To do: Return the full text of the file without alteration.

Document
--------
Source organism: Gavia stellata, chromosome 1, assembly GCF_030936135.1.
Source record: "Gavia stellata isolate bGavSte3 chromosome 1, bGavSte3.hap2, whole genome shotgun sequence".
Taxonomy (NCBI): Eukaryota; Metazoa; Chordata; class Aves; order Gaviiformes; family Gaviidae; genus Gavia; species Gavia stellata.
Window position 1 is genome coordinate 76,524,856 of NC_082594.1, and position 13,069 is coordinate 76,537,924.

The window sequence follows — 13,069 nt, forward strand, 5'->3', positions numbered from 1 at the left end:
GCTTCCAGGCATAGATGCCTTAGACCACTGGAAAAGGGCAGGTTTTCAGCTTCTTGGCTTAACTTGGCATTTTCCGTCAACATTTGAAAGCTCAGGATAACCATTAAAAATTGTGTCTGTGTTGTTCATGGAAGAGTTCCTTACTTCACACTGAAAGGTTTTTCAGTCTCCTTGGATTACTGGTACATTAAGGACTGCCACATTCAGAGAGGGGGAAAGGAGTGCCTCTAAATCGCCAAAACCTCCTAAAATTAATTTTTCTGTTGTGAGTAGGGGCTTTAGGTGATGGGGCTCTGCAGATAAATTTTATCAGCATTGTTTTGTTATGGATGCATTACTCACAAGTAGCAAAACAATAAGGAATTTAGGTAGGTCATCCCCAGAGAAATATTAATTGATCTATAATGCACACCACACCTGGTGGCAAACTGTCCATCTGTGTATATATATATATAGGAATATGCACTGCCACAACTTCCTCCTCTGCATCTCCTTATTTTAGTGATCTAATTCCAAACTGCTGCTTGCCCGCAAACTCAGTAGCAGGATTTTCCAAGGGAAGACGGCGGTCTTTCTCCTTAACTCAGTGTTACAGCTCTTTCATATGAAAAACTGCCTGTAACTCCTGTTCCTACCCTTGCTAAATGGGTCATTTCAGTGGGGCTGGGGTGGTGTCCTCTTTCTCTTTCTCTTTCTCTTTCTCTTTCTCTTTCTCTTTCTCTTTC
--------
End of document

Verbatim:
Source organism: Gavia stellata, chromosome 1, assembly GCF_030936135.1.
Source record: "Gavia stellata isolate bGavSte3 chromosome 1, bGavSte3.hap2, whole genome shotgun sequence".
Taxonomy (NCBI): Eukaryota; Metazoa; Chordata; class Aves; order Gaviiformes; family Gaviidae; genus Gavia; species Gavia stellata.
Window position 1 is genome coordinate 76,524,856 of NC_082594.1, and position 13,069 is coordinate 76,537,924.

The window sequence follows — 13,069 nt, forward strand, 5'->3', positions numbered from 1 at the left end:
GCTTCCAGGCATAGATGCCTTAGACCACTGGAAAAGGGCAGGTTTTCAGCTTCTTGGCTTAACTTGGCATTTTCCGTCAACATTTGAAAGCTCAGGATAACCATTAAAAATTGTGTCTGTGTTGTTCATGGAAGAGTTCCTTACTTCACACTGAAAGGTTTTTCAGTCTCCTTGGATTACTGGTACATTAAGGACTGCCACATTCAGAGAGGGGGAAAGGAGTGCCTCTAAATCGCCAAAACCTCCTAAAATTAATTTTTCTGTTGTGAGTAGGGGCTTTAGGTGATGGGGCTCTGCAGATAAATTTTATCAGCATTGTTTTGTTATGGATGCATTACTCACAAGTAGCAAAACAATAAGGAATTTAGGTAGGTCATCCCCAGAGAAATATTAATTGATCTATAATGCACACCACACCTGGTGGCAAACTGTCCATCTGTGTATATATATATATAGGAATATGCACTGCCACAACTTCCTCCTCTGCATCTCCTTATTTTAGTGATCTAATTCCAAACTGCTGCTTGCCCGCAAACTCAGTAGCAGGATTTTCCAAGGGAAGACGGCGGTCTTTCTCCTTAACTCAGTGTTACAGCTCTTTCATATGAAAAACTGCCTGTAACTCCTGTTCCTACCCTTGCTAAATGGGTCATTTCAGTGGGGCTGGGGTGGTGTCCTCTTTCTCTTTCTCTTTCTCTTTCTCTTTCTCTTTCTCTTTCTCTTTC